Elijah Craig Barrel Proof Batch A119 – a truly great but dangerous bourbon that just hit the market again before this year’s b release

I reviewed Heaven Hill’s Elijah Craig Barrel Proof bourbon last year, specifically last year’s C-batch. I got a couple of bottles of this year’s A-batch earlier in the year, but it was such a limited release at the time, I didn’t review it inasmuch as most folks wouldn’t be able to get their hands on it. Well, a bunch more of it has hit the market; Hokus Pokus in Alexandria has it out on a barrel just for the asking, so I thought I would review it just to let my friends know this bottle is worth picking up.

Elijah Craig Barrel Proof is a twelve year old bruiser from Heaven Hill, who distills in Louisville after their original distillery burned down in Bardstown, but they still warehouse whiskey there and have their Bourbon Heritage Center, which I have been to for a tasting. Interestingly enough, the Noes are currently the distillers at Jim Beam, while Parker Beam’s progeny are master distillers at Heaven Hill. The Beam family has made a huge imprint on bourbon, more so than any other family. Part of that imprint is a family yeast – a wild yeast that has been kept alive over multiple generations and used in numerous different bourbons over the years.

I have written before on the Beam family yeast, and its infamous peanut funk. What I have discovered is that the funk is not all the fault of the yeast. It is also the proofing down of the bourbon below 100 proof and chill filtering that bring the peanut funk to the fore. So, I like Old Fitzgerald and Elijah Craig Barrel Proof a great deal. But Larceny, not so much.

One thing that has been interesting about the Elijah Craig Barrel Proof releases is that they are so high in proof – hazmat status as they say. These tend to be higher proof than most other distiller’s cask strength releases, including Jim Beam. I have a theory about this based on what I learned at the Heaven Hill Bourbon Heritage Center and at other distilleries. Most other distillers set their barrels in the warehouse and leave them in a particular spot. At certain distilleries, like Buffalo Trace, Old Forester, Wild Turkey, and Jim Beam, whiskies aged in the sweet spots of certain warehouses are specially bottled for their unique flavor characteristic. Not so at Heaven Hill. Their warehouses are decidedly uniform, and they shift barrels around from different locations in the warehouses to assure more uniformity of flavor profile. Every barrel of Heaven Hill whiskey has spent some time in the mellow cool air of the bottom of the warehouse and spent some time at the top levels where things really get hot. The point being is that Heaven Hill’s whiskies end up, I think, with a lot higher alcohol content straight from the barrel.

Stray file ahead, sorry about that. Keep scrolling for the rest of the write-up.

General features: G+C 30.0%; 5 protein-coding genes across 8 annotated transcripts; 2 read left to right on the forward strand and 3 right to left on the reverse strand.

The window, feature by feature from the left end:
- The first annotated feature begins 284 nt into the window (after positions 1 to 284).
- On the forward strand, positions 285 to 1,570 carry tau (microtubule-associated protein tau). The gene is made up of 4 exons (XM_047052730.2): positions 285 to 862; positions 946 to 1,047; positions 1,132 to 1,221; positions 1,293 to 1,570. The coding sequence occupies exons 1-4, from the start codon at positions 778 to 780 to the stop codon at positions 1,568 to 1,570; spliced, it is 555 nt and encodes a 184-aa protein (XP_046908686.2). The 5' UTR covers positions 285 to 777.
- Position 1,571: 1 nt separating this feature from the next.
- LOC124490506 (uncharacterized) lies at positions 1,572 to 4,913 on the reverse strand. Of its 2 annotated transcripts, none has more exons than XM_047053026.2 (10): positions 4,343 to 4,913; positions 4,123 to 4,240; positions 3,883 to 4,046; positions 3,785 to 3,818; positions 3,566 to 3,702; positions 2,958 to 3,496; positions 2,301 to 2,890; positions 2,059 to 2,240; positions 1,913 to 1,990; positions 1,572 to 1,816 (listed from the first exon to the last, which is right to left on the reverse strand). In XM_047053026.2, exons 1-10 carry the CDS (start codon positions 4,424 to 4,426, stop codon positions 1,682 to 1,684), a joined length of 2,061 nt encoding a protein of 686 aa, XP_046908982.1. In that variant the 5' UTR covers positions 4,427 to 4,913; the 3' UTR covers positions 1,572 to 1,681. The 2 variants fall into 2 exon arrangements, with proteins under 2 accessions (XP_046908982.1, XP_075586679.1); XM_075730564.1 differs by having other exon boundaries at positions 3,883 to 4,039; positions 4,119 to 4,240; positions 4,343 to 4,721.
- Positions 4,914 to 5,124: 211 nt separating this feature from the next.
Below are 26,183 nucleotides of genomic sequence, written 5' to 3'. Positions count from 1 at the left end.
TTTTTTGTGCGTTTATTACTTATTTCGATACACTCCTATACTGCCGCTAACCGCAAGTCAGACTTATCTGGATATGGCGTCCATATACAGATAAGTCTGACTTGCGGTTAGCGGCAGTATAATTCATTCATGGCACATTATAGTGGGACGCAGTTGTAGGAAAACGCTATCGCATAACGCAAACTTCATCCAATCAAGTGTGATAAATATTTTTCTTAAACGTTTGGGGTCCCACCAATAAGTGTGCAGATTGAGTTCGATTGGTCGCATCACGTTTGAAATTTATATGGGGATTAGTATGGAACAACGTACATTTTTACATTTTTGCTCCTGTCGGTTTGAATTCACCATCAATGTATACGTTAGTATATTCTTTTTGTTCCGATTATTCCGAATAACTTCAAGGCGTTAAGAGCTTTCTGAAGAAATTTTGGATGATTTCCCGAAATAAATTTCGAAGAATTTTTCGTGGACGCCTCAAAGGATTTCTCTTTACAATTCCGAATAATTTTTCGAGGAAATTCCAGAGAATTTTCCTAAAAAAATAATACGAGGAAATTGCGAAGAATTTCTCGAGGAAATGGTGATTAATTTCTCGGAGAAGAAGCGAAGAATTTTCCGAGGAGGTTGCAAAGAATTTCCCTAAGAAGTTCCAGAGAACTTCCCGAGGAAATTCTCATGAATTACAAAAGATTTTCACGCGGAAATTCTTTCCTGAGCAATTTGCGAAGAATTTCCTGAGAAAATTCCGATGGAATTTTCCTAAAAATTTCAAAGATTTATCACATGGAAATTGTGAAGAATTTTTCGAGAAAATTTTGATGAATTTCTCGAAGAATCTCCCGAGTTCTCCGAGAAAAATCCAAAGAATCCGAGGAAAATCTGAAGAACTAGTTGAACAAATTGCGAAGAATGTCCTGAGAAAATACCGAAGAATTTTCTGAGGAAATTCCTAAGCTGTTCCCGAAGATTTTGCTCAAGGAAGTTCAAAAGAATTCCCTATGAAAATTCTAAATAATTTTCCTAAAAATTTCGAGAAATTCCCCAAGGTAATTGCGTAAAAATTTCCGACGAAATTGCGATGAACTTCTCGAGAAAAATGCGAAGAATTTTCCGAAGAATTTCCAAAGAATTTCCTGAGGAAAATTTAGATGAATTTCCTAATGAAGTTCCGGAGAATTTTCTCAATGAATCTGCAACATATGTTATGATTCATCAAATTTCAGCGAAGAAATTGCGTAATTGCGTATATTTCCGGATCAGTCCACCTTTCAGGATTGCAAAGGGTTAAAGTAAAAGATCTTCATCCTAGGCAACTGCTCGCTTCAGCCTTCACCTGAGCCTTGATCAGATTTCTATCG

So, I broke out my Heaven Hill Bourbon Heritage Center tasting glass for tonight; you get it free with a tasting there. A delightful amber red mahogany greets the eye in the glass and is even evident in the above picture. Gloriously thick long legs roll off the glass on the swirl. The nose on this is incredible; raw vanilla, unrefined brown sugar, lovely oak, leather. Mouth watering. The palate is like the nose, but then the cinnamon French toast flavors show up, followed up by the yes, I am almost 70% alcohol flavor. A very long, lingering finish. A delightful but dangerous bourbon.

I drink 100 proof bourbon neat like it is nothing, and my after dinner drams are usually in the 115 to 125 proof range. 135.2 proof is indeed a different animal. This is not unpalatable by any means, but you know this is high proof stuff on the tongue. The problem is that this bourbon will eventually numb the tongue, and one evening I was sipping this like any other high proof bourbon and then I got up from my chair and went, whoa, I am little tipsy. And then I went, oh, I am hammered. Like early college hammered. And I looked at the bottle and went, you really didn’t drink that much of this. Damn.

This is definitely a bourbon to mind as you go. You don’t whip this bottle out at parties. You don’t drink this playing poker. You have just a little bit and leave it at that. No need to involve the police or emergency medical personnel just because the Elijah Craig Barrel Proof tastes so good!

In any event, there seems to be a good bit of this floating around right now. It’s not cheap, usually $75-$80, but definitely worth the price.

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